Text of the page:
This year, I had a better plan. I knew my weaknesses. I sought out a swim coach. Spent more time working on my stroke, breathing pattern, swim endurance, learning all I could about how the body reacts in the ocean vs. a pool. I prepared both my body and my mind for the swim. I was determined not to panic this year once I hit the water, once I got hit by that first wave, once I took in my first mouthfull of water. I was also prepared for all of this to happen and visualized what I would do when it did.
As I stood on the beach, looking out at the water on race day, I immediately noticed that there were more lifeguards than last year. The seas were looking rough! My mind started to list the reasons this wasn't such a good idea. I turned it off, listing the reasons I was ready. I spoke to my coach, who gave me some last minute tips, things we had already covered. I stuck to my plan. I was ready. I found a quiet place, or as quiet as you can get in the transition area on race day, and focused on my breathing. Calming my mind, my heartrate, my nerves.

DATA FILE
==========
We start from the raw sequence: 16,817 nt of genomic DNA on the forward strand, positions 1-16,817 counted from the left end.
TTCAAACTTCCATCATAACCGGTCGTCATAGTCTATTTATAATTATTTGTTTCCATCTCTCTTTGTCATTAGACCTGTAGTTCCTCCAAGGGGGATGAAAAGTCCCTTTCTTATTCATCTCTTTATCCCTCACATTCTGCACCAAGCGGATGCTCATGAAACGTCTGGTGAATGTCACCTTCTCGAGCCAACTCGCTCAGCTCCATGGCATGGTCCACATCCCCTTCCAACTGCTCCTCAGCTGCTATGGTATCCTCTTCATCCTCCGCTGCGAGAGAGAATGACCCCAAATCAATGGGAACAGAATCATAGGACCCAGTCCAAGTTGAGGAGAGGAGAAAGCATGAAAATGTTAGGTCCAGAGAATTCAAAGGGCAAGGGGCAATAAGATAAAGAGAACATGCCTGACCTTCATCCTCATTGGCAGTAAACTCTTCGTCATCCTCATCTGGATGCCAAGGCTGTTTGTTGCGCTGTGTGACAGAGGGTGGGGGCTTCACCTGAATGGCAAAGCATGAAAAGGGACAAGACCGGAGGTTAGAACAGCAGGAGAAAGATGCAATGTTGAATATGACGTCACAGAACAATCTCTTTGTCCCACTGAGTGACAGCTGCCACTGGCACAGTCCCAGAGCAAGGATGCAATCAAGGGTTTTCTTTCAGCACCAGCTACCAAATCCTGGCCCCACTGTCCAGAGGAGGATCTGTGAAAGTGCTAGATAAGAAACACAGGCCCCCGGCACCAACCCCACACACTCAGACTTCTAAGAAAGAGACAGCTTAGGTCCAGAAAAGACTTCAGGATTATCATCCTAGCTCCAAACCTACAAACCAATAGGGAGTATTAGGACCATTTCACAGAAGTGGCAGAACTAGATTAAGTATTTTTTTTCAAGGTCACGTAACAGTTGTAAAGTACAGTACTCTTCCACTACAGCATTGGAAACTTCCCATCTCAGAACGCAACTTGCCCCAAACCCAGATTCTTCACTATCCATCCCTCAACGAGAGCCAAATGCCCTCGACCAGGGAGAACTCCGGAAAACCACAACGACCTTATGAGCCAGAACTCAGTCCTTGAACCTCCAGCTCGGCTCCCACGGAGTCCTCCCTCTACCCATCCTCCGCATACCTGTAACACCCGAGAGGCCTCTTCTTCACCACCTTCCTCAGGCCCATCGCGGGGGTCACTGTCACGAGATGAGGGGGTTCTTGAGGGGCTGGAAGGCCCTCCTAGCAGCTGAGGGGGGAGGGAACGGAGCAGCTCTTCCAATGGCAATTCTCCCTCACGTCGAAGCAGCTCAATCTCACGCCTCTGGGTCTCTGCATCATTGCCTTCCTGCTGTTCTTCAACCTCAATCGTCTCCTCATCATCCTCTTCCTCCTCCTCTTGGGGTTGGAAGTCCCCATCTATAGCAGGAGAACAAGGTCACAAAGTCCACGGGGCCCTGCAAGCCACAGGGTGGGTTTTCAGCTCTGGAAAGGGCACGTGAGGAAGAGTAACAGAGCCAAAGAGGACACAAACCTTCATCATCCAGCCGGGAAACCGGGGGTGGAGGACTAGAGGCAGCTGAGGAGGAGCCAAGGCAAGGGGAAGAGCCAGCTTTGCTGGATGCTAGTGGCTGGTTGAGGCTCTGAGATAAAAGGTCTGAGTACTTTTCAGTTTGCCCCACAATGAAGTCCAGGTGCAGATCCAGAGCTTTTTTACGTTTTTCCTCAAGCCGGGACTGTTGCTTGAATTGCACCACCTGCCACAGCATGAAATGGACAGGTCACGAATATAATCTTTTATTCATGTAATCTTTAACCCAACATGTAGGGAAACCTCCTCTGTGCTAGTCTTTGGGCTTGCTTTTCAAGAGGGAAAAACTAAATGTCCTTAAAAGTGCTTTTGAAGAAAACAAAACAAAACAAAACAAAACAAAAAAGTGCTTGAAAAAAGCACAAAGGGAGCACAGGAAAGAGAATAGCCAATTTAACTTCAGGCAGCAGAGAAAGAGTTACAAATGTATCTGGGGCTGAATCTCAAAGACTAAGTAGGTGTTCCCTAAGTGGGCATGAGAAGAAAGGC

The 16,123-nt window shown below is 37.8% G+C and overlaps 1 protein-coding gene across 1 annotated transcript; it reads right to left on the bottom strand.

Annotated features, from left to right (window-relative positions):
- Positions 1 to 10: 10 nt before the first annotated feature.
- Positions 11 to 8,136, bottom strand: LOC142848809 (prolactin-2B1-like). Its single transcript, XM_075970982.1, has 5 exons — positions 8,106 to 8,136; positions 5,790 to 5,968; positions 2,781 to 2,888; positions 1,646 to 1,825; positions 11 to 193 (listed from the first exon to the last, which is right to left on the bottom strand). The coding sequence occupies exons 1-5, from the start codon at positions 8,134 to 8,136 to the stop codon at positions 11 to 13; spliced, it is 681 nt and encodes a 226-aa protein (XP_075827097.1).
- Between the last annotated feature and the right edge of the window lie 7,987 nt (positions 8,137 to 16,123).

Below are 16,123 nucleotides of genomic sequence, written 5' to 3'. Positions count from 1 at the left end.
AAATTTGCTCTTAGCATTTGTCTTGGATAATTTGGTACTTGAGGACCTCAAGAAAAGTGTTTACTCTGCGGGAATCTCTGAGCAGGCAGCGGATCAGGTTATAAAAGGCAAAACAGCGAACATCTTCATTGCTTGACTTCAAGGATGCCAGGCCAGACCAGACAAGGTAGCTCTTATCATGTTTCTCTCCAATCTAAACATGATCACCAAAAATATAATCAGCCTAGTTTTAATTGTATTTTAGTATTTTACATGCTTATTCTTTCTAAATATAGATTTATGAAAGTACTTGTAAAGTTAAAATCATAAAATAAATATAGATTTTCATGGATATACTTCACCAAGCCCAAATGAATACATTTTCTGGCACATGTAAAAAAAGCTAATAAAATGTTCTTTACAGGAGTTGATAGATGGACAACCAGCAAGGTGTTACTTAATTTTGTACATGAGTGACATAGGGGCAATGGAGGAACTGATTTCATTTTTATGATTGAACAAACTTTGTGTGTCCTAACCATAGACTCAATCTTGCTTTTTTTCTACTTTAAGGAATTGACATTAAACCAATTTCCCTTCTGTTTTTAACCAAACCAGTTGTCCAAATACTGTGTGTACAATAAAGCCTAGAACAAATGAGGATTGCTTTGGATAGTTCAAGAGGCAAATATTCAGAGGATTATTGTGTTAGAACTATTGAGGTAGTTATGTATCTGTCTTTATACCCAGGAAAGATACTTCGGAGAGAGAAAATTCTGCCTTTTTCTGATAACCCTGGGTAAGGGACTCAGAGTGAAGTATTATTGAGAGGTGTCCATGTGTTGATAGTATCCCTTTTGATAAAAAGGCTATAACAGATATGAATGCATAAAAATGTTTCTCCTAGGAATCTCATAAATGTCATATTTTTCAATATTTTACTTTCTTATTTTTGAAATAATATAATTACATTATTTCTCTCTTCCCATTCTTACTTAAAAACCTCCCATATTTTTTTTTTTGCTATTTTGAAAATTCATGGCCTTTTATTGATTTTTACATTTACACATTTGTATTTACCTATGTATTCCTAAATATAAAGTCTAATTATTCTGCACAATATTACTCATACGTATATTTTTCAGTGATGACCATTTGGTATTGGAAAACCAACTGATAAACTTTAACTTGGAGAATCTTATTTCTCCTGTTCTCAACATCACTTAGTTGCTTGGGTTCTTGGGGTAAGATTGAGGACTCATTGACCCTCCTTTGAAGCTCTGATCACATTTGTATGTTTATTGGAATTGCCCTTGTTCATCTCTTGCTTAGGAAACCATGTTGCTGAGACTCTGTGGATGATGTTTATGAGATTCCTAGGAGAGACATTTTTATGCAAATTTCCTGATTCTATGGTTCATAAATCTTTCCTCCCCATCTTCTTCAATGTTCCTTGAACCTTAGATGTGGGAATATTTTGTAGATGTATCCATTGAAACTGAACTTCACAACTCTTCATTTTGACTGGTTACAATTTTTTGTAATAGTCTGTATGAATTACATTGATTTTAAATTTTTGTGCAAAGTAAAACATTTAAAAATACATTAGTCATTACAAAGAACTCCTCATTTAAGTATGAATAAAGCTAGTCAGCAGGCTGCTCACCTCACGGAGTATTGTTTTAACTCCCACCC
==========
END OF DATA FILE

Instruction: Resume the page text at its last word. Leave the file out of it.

I was ready!
The gun went off. I took a deep breathe and walked into the water, letting a few stronger swimmers go before me, but not wanting to get caught up with other nervous swimmers. I got over those first few waves, I was doing good. Then the waves got bigger! I could feel my body cresting over the top. My mind started to wander. No stay with me! We can do this! We practiced this! I tried my breathing patterns. This was working. I was staying with the crowd. I rounded the first buoy and, because I had visualized the course, knew I had to start breathing on the other side so as not to take a wave to the face. I was ready! It worked! I got stuck on buoy number 2, sandwiched between 2 people. No problem. I'm good. I'm strong! I've got this! I changed up my breathing pattern as the waves were cresting on me, took a few breast strokes and stuck to my plan. The beach came within sight. I had made it. I hadn't panicked. I was tired, but felt good. Better than last year.